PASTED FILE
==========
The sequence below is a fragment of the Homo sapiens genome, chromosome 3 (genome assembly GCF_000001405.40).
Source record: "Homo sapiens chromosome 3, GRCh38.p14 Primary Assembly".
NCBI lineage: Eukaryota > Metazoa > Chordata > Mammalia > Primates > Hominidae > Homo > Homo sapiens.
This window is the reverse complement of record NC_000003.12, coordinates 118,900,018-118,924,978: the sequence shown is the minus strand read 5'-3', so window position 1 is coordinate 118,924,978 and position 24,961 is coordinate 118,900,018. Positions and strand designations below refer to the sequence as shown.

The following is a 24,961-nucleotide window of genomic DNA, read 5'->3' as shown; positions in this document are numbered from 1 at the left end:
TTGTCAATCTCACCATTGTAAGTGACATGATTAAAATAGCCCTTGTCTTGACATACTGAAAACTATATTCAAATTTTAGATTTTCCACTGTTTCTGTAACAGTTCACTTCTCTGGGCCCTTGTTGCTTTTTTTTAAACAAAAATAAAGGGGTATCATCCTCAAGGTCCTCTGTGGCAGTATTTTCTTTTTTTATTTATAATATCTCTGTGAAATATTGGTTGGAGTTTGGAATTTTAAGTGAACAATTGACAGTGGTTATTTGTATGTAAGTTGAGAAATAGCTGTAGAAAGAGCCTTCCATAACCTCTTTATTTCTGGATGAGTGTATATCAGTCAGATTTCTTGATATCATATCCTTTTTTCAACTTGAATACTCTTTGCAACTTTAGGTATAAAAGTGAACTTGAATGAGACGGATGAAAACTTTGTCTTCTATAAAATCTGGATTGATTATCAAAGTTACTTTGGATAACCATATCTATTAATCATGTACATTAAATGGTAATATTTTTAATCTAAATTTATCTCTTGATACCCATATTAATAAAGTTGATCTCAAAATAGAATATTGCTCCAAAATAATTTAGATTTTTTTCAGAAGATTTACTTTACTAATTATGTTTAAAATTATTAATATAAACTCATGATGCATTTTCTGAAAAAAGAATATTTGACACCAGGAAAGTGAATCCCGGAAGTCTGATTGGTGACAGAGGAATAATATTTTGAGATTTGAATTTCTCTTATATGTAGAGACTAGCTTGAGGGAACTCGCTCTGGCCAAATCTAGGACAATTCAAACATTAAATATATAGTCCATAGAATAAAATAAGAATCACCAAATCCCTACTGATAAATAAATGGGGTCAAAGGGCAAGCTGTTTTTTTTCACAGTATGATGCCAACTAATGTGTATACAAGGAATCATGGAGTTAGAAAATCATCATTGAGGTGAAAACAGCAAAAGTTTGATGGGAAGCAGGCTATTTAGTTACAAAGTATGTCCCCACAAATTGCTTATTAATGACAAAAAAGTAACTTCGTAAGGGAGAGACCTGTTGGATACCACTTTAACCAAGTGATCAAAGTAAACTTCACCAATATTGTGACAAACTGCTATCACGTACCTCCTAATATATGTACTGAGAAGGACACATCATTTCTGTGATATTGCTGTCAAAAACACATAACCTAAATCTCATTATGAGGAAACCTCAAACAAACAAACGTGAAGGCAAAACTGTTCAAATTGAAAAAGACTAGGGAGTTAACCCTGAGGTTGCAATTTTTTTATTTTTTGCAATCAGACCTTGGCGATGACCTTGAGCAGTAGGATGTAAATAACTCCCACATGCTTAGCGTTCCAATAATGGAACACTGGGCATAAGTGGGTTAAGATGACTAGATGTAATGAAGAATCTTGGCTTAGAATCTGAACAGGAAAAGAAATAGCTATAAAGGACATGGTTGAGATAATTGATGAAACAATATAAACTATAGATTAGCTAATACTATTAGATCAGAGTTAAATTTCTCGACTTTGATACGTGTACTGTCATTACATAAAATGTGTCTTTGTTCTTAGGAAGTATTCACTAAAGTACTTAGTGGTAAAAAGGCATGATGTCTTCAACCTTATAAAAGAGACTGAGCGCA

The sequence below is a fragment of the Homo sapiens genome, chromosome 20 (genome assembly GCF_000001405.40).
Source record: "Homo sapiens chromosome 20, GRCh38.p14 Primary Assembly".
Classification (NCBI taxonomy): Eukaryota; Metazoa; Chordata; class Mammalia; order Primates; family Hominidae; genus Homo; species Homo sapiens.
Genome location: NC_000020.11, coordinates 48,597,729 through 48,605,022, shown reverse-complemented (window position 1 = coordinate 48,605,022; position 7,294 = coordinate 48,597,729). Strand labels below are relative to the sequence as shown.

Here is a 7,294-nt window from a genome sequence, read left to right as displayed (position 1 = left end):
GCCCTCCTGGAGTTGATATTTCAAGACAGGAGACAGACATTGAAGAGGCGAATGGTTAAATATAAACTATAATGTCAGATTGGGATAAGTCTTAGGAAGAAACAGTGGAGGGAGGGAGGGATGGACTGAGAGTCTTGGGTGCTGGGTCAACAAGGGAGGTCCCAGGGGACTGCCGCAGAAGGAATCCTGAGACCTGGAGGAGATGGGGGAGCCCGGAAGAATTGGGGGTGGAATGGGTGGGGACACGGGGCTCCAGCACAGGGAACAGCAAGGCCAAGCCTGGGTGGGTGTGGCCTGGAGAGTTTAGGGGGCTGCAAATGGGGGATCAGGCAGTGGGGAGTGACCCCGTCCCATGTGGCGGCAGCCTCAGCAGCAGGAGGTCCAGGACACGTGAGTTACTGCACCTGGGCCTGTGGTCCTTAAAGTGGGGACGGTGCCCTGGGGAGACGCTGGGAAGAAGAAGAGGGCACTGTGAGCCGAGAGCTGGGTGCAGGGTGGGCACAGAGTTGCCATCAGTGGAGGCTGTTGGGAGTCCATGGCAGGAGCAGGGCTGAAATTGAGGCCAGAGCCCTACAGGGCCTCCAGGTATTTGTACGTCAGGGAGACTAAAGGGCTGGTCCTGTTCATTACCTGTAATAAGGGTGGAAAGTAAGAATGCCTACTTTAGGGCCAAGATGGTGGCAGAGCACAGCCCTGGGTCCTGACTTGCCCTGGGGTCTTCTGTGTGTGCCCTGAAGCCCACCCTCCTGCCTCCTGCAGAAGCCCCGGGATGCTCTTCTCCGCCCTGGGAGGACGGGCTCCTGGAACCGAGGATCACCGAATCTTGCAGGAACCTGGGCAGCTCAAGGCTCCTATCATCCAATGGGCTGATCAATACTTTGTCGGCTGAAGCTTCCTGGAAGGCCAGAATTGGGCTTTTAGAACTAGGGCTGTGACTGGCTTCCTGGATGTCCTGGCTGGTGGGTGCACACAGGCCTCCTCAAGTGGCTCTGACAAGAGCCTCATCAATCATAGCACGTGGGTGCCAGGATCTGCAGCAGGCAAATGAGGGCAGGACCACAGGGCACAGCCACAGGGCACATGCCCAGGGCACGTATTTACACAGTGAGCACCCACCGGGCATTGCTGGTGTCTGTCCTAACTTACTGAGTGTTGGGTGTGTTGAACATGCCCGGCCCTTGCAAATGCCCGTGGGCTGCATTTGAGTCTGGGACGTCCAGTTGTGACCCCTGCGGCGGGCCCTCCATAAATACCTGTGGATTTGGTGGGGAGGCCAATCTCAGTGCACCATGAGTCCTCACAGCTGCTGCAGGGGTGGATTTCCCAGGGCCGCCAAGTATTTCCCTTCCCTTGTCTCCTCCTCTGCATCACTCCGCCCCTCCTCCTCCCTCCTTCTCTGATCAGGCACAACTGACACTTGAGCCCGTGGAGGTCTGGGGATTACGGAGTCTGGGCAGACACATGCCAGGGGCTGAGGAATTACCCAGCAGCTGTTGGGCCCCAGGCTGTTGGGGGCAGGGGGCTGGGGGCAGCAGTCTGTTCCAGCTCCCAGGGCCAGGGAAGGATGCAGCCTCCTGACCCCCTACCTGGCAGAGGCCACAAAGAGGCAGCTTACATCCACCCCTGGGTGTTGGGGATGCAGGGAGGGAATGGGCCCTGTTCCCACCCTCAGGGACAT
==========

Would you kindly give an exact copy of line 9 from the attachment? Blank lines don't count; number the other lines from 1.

Classification (NCBI taxonomy): Eukaryota; Metazoa; Chordata; class Mammalia; order Primates; family Hominidae; genus Homo; species Homo sapiens.